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The principal components of the feline respiratory disease (also known as the kitty cold) are feline viral rhinotracheitis and feline calicivirus. Most cats come into contact with these two viruses in their lifetime, but those cats who have been vaccinated or are equipped with a strong immune system can quickly shake off the disease. Vulnerable to the calicivirus are young kittens and unvaccinated cats. Cats or kittens who contract the calicivirus can then become lifetime carriers of this disease.
Early symptoms of the calicivirus include fever, cough, and excessive drooling. As the disease steadily takes hold in the kitten’s system, you will see mouth ulcers popping up (small red bumps on the tongue and roof of the mouth). These mouth ulcers can lead to chronic gingivitis later in life. Ulcers can also form between the toes or on the pads of the kitten’s feet. Nasal ulcers are also common.
In order to breathe, the kitten will begin to open mouth breathe, introducing airborne bacteria into the mouth thus exacerbating the condition. Loss of appetite will soon follow especially if the nose isn’t kept clear of discharge. If the kitten can’t smell, he won’t eat. The kitten becomes lethargic, dehydrated and anorexic. He will also display joint weakness showing a distinctive limp when moving about. Calicivirus is prevalent in cats and kittens kept in overcrowded conditions such as rescue shelters, multi-cat homes and pet shops. Stress is a common factor in triggering the calicivirus.
The virus seems to be mutating in an unhealthy direction. In her upcoming book Cat Wrangling (due out November 2007) author, Dusty Rainbolt explores the newest form of the calicivirus that is “claiming over 50% of its victims.” The vets are puzzled by this newest deadly strain that appears to be resistant to all wide spectrum antibiotics.
The virus sits in the system incubating for fourteen days after exposure before it strikes. It can live outside the kitten’s body for eight to ten days. Treated, it can last up to two weeks, untreated; it can quickly take a kitten’s life.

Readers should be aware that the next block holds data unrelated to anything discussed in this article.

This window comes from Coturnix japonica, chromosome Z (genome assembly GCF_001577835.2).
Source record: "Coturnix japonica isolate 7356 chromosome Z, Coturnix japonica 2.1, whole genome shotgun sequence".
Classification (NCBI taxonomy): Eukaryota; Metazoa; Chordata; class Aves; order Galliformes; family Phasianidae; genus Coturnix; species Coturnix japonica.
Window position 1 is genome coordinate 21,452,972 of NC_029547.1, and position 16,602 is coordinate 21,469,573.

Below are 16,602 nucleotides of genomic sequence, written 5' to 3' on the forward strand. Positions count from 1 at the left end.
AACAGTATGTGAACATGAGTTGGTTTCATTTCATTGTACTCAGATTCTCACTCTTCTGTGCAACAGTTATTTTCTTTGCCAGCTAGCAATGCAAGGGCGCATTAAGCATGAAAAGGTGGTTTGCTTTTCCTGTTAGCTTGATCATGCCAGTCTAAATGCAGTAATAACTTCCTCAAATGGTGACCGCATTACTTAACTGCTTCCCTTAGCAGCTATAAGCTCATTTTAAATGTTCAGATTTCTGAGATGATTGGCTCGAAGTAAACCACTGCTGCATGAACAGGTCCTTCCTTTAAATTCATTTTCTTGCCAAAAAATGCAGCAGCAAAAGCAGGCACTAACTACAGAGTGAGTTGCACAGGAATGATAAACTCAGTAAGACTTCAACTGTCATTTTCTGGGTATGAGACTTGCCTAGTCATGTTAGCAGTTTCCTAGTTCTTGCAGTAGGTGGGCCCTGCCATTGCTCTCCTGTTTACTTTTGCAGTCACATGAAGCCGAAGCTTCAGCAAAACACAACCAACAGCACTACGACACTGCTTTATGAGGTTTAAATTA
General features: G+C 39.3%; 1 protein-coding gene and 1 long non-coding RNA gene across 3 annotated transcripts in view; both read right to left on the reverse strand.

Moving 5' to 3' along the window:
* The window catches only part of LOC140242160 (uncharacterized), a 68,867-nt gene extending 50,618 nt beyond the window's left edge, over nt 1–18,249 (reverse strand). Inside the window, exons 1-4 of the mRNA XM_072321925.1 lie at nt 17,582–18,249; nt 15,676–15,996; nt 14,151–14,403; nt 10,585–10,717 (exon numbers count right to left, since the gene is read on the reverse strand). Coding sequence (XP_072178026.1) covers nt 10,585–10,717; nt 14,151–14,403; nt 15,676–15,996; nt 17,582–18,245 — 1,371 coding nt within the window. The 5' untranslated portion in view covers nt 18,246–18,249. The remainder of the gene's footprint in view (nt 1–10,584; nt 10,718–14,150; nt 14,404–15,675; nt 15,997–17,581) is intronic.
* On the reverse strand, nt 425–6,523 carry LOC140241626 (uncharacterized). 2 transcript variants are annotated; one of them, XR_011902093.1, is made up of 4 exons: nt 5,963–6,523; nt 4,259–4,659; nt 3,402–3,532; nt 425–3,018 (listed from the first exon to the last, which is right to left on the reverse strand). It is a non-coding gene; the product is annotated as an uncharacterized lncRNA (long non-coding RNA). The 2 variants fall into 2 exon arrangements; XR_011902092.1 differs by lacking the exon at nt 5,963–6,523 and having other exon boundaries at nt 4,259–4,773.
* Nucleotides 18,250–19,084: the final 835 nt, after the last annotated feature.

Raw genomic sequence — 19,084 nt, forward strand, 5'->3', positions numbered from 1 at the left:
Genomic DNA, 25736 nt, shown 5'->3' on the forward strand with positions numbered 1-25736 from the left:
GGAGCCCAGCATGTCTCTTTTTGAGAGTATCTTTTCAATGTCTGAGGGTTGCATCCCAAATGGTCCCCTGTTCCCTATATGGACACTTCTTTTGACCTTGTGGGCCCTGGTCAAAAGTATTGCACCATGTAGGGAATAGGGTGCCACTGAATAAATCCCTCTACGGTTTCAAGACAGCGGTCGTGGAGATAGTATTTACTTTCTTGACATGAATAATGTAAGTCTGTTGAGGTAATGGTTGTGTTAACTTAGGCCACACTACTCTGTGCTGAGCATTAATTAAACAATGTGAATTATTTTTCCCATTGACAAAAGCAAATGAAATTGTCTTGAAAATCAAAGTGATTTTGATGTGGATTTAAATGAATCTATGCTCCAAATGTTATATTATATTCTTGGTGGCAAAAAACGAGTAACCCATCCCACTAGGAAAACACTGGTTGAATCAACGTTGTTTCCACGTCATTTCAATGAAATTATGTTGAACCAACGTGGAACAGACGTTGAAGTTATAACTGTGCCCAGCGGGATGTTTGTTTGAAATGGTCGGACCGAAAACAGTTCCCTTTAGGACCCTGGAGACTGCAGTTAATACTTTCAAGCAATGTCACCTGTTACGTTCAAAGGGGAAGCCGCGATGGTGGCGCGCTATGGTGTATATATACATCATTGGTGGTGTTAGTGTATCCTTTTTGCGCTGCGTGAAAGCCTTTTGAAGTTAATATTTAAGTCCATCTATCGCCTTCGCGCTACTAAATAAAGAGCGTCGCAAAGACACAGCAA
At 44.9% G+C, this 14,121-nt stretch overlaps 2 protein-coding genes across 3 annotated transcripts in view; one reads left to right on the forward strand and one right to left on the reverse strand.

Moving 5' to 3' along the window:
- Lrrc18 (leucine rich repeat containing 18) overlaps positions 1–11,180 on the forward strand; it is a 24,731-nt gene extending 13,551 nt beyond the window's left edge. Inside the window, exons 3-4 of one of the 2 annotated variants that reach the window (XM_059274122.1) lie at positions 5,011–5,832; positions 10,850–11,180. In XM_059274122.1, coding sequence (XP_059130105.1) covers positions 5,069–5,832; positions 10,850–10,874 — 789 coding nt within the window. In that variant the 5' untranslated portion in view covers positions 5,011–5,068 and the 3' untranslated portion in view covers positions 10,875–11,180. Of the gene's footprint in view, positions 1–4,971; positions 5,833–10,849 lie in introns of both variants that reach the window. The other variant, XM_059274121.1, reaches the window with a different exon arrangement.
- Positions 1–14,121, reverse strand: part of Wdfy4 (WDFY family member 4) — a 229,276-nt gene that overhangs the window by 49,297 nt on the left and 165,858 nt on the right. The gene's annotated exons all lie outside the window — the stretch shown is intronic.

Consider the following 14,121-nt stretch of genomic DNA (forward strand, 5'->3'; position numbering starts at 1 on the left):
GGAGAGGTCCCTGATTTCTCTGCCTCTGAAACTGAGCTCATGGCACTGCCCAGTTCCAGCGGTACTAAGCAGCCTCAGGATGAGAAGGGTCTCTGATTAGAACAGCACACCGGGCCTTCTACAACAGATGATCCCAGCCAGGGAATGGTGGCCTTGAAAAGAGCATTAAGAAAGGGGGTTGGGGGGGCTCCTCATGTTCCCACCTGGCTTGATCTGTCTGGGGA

Generally the calicivirus is diagnosed by evaluating the kitten’s history, and looking at the clinical signs. The most obvious signs are the ulcers and the lack of sneezing.
The calicivirus is warded off by the vaccination FVRCP or the three in one shot. This vaccine is known as a core vaccine and offers some protection against panleukopenea, herpesvirus and calicivirus. This vaccine should be given to a kitten that is 6-8 weeks old with boosters every 3-4 weeks until the kitten reaches 12 weeks old. The vaccine has been successful in providing immunity for three years according to Dr. Arnold Plotnick MS, DVM, ACVIM, ABVP in his article Vaccination Protocol located at http://www.manhattancats.com/
Once infected, the kitten is best tended at home with supportive care. Fluids need to be pushed and the kitten should be tempted by tasty morsels of food so that he doesn’t become anorexic. Smelly mackerel in water, sardines in oil, canned tuna cat food, and pieces of raw fish are good taste tempters for a reluctant eater.
Using saline nasal spray to keep the sinuses open will also help the kitten breathe easier. Vaporizers will aid in the breathing process. The kitten should be in a warm but ventilated room and out of drafts. Talk to your vet about what antibiotics best treat the calicivirus and explore pain medications if the kitten seems uncomfortable.
If you have an infected kitten, don’t despair. With a little TLC and a bit of time you can successfully combat this disease. Be sure, if you live in a multi-cat home and your latest arrival is infected, that your other cats have been vaccinated against this disease before allowing the kitten into general population.